FSF media stories

Media stories about the Fair Share Festival

The Tiny House on Better Homes and Gardens

Better Homes and Gardens (3 February 2017)

Building a house on a limited budget is definitely a challenge, but this week Adam is meeting some inspiring teenagers from Newcastle who are proving it can be done… and they have a bit of a unique approach! Believe it or not, Larni and Jasmine are building a house on a trailer, and it’s made entirely from recycled materials. Adam’s stopping by to lend a helping hand, and to find out just how impressive a ‘tiny house’ can be.

Watch on Better Homes and Gardens (The link is to just the segment on the tiny house)

 

The building of a tiny house

Owner Builder Magazine (Feb/March 2017)

When I was little, I remember watching my parents (mainly Mum) renovating our house and wanting to help, and being excited watching it all come together. I never imagined that I would be building my own house, albeit a tiny one, in the not too distant future.

Larni and I met early in 2016 at a denim upcycling workshop and soon after decided we would like to build a tiny house together. She wanted to move out of home into her backyard, I wanted the challenge of a much larger project than I had worked on before in woodwork, and we were both keen to learn new skills in design and construction. An important consideration for us was to build the house sustainably, both environmentally and cost wise, by making it (as much as possible) out of waste materials. We are both in year 10 and have gained basic practical skills in woodwork and metalwork at school, but had no idea the time and effort a tiny house would require.

Continue reading in Owner Builder

 

Fair Share Festival 2016 Living Better with Less

intouch (1 November 2016)

green-upcycled-dressFor the past six months, Lambton resident Cathy Stuart has been channeling her creative energy into helping organise the Fair Share Festival 2016 at Hamilton Public School on November 12 and 13.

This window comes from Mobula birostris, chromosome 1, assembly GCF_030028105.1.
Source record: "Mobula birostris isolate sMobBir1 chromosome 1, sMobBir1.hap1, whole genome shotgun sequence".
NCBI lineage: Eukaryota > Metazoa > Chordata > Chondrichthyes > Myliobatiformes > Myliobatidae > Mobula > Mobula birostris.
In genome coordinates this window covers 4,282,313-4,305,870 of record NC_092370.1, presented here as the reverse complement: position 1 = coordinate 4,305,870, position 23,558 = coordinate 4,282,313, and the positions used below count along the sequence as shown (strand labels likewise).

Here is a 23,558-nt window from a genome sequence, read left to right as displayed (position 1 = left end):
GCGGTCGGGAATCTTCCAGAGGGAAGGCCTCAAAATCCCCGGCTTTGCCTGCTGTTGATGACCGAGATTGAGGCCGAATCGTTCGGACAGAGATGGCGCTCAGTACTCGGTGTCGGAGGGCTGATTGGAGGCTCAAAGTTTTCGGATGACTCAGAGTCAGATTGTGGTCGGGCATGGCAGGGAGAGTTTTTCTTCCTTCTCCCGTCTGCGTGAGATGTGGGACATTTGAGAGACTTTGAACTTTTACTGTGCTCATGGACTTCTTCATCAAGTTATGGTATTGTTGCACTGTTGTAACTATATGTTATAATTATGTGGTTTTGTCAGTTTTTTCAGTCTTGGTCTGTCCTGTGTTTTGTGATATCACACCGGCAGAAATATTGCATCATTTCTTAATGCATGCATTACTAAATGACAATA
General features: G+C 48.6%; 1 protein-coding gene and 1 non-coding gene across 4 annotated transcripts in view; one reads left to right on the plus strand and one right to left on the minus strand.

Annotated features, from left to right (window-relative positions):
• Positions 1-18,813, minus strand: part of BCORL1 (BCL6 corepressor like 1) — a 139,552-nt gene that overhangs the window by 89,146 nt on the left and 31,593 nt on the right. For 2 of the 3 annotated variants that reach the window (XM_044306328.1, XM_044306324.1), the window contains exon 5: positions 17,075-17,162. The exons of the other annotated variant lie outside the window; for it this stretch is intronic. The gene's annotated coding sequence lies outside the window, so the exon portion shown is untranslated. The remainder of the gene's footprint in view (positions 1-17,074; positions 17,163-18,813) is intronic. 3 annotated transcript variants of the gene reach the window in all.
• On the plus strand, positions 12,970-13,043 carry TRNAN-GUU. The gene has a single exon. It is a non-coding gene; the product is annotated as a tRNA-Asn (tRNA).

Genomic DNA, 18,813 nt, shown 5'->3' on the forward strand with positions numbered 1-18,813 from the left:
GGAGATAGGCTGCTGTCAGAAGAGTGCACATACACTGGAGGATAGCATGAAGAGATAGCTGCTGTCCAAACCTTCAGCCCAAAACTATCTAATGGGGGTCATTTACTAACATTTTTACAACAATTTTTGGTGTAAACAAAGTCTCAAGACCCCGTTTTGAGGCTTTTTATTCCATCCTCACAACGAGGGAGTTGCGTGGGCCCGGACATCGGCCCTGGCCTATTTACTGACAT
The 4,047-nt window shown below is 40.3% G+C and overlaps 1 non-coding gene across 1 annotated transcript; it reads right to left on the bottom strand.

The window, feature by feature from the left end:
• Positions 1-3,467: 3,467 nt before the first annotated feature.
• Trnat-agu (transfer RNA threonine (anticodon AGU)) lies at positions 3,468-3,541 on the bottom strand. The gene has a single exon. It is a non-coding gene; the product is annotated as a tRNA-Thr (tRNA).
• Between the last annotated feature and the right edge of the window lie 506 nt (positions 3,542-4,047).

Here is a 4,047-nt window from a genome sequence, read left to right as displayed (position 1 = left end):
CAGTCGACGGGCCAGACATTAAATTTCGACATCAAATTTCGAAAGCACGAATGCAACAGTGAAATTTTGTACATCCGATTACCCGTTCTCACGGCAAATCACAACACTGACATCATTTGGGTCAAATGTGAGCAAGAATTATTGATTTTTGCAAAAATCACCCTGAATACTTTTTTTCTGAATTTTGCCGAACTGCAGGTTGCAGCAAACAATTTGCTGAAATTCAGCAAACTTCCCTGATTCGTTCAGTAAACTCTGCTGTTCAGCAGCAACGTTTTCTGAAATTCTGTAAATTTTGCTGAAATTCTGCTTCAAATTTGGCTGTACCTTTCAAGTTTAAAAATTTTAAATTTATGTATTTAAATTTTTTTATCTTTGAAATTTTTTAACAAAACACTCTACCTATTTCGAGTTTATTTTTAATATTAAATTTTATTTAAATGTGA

“The aim of the festival is to inspire people, to share ideas, spark creativity and stimulate better community connections, for a sustainable, fairer life,” says Cathy.

Continue reading in intouch

Two girls and a tiny house

Sustaining Community blog (25 October 2016)

Jasmine (my 15-year old daughter) and a friend Larni (16) are building a Tiny House out of second-hand, discarded and waste material for the Fair Share Festival next month. As the theme of the Festival is over-consumption, waste and upcyling, their project is attracting a lot of interest in the lead up to the event.

They became friends at an Upcycling workshop and both have a passion for creativity and upcycling. As you can tell from the above video, they already have an impressive collection of upcycled items. The Tiny House, however, is a whole nother level.

Continue reading in Sustaining Community

Where caring counts: Fair Share Festival practises what it preaches

by Louise Fraser in the Newcastle Herald (22 October 2016)

Tiny house door

WHEN you’re expecting 1000 people to attend a two-day event that includes food and drink, it might seem sensible to have more than two standard household rubbish bins.

But organisers of the Fair Share Festival at Hamilton Primary School  on November 12 and 13 are aiming to lead by example, illustrating how with a little effort and planning, people and businesses can drastically reduce their waste and live more sustainably.

“It’s going to be a challenge. At most events of this size you would expect dozens of full rubbish bins at the end of the day, but the Fair Share Festival is all about minimising waste and addressing over-consumption,” festival organiser Cathy Stuart says.

Continue reading in the Newcastle Herald

 

Feedback Organic Recovery: Urban farmer David Sivyer is leading by example

by Louise Fraser in the Newcastle Herald (8 October 2016)

david-sivyer-newcastle-herald

Four years ago, David Sivyer found life was drawing him back to his parents’ farm at the foot of the Barrington Tops.

Like many farming businesses, the family was looking for opportunities to diversify.

Working in hospitality management, Sivyer had witnessed huge amounts of organic material from restaurants and cafes being thrown away, literally going to waste.

“It wasn’t until I moved back to the farm that I put two and two together,” he says.

Continue reading in the Newcastle Herald

 

Finding joy in recycled fashion

by Louise Fraser in the Newcastle Herald (10 August 2016)

From the The Newcastle Herald

“THE reason $2 shirts are so cheap is that resources and people are being exploited.”

For Jane Milburn, this harsh fact is only part of a global problem. Milburn, a former agricultural scientist and journalist, is an advocate of the slow clothing movement. Slow clothing, she says, is the antithesis of industrial fast fashion.

Continue reading in the Newcastle Herald